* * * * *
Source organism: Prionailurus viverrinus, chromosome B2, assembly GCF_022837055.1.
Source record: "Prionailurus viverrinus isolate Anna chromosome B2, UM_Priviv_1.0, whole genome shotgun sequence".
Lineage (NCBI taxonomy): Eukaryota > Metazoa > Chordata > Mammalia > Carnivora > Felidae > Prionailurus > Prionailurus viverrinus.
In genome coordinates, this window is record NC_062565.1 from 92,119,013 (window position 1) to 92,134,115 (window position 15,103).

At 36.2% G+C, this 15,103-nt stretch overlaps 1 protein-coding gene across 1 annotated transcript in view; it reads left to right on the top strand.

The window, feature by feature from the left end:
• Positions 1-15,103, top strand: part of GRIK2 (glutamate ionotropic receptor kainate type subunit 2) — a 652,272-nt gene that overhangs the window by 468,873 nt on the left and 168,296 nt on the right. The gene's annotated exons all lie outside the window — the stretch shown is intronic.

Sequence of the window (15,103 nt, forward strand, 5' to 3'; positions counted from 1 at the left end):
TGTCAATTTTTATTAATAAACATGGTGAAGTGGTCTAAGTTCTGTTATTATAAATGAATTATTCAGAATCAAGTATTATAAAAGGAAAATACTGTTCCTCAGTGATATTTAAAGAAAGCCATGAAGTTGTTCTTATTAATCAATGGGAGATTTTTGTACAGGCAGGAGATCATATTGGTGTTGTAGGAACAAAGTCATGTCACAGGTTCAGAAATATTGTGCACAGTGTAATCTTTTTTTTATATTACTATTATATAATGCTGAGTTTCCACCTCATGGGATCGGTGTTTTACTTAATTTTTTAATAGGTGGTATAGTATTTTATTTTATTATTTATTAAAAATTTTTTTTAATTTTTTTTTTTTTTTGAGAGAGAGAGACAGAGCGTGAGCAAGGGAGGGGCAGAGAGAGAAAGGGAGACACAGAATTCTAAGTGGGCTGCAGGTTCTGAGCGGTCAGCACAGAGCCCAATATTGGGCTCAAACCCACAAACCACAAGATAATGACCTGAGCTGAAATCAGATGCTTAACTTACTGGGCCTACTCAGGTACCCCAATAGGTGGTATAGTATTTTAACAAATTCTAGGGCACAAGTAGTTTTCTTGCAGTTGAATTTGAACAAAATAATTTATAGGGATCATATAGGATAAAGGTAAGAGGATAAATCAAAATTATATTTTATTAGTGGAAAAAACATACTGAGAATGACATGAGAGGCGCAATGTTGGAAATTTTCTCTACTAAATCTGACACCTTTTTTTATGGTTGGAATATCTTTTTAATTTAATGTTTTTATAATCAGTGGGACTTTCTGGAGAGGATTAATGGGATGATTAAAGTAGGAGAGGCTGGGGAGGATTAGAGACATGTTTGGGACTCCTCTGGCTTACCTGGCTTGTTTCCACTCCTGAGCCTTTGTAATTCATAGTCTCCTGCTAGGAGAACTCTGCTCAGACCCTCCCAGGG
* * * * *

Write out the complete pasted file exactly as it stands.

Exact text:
Source organism: Prionailurus viverrinus, chromosome B2, assembly GCF_022837055.1.
Source record: "Prionailurus viverrinus isolate Anna chromosome B2, UM_Priviv_1.0, whole genome shotgun sequence".
Lineage (NCBI taxonomy): Eukaryota > Metazoa > Chordata > Mammalia > Carnivora > Felidae > Prionailurus > Prionailurus viverrinus.
In genome coordinates, this window is record NC_062565.1 from 92,119,013 (window position 1) to 92,134,115 (window position 15,103).

At 36.2% G+C, this 15,103-nt stretch overlaps 1 protein-coding gene across 1 annotated transcript in view; it reads left to right on the top strand.

The window, feature by feature from the left end:
• Positions 1-15,103, top strand: part of GRIK2 (glutamate ionotropic receptor kainate type subunit 2) — a 652,272-nt gene that overhangs the window by 468,873 nt on the left and 168,296 nt on the right. The gene's annotated exons all lie outside the window — the stretch shown is intronic.

Sequence of the window (15,103 nt, forward strand, 5' to 3'; positions counted from 1 at the left end):
TGTCAATTTTTATTAATAAACATGGTGAAGTGGTCTAAGTTCTGTTATTATAAATGAATTATTCAGAATCAAGTATTATAAAAGGAAAATACTGTTCCTCAGTGATATTTAAAGAAAGCCATGAAGTTGTTCTTATTAATCAATGGGAGATTTTTGTACAGGCAGGAGATCATATTGGTGTTGTAGGAACAAAGTCATGTCACAGGTTCAGAAATATTGTGCACAGTGTAATCTTTTTTTTATATTACTATTATATAATGCTGAGTTTCCACCTCATGGGATCGGTGTTTTACTTAATTTTTTAATAGGTGGTATAGTATTTTATTTTATTATTTATTAAAAATTTTTTTTAATTTTTTTTTTTTTTTGAGAGAGAGAGACAGAGCGTGAGCAAGGGAGGGGCAGAGAGAGAAAGGGAGACACAGAATTCTAAGTGGGCTGCAGGTTCTGAGCGGTCAGCACAGAGCCCAATATTGGGCTCAAACCCACAAACCACAAGATAATGACCTGAGCTGAAATCAGATGCTTAACTTACTGGGCCTACTCAGGTACCCCAATAGGTGGTATAGTATTTTAACAAATTCTAGGGCACAAGTAGTTTTCTTGCAGTTGAATTTGAACAAAATAATTTATAGGGATCATATAGGATAAAGGTAAGAGGATAAATCAAAATTATATTTTATTAGTGGAAAAAACATACTGAGAATGACATGAGAGGCGCAATGTTGGAAATTTTCTCTACTAAATCTGACACCTTTTTTTATGGTTGGAATATCTTTTTAATTTAATGTTTTTATAATCAGTGGGACTTTCTGGAGAGGATTAATGGGATGATTAAAGTAGGAGAGGCTGGGGAGGATTAGAGACATGTTTGGGACTCCTCTGGCTTACCTGGCTTGTTTCCACTCCTGAGCCTTTGTAATTCATAGTCTCCTGCTAGGAGAACTCTGCTCAGACCCTCCCAGGG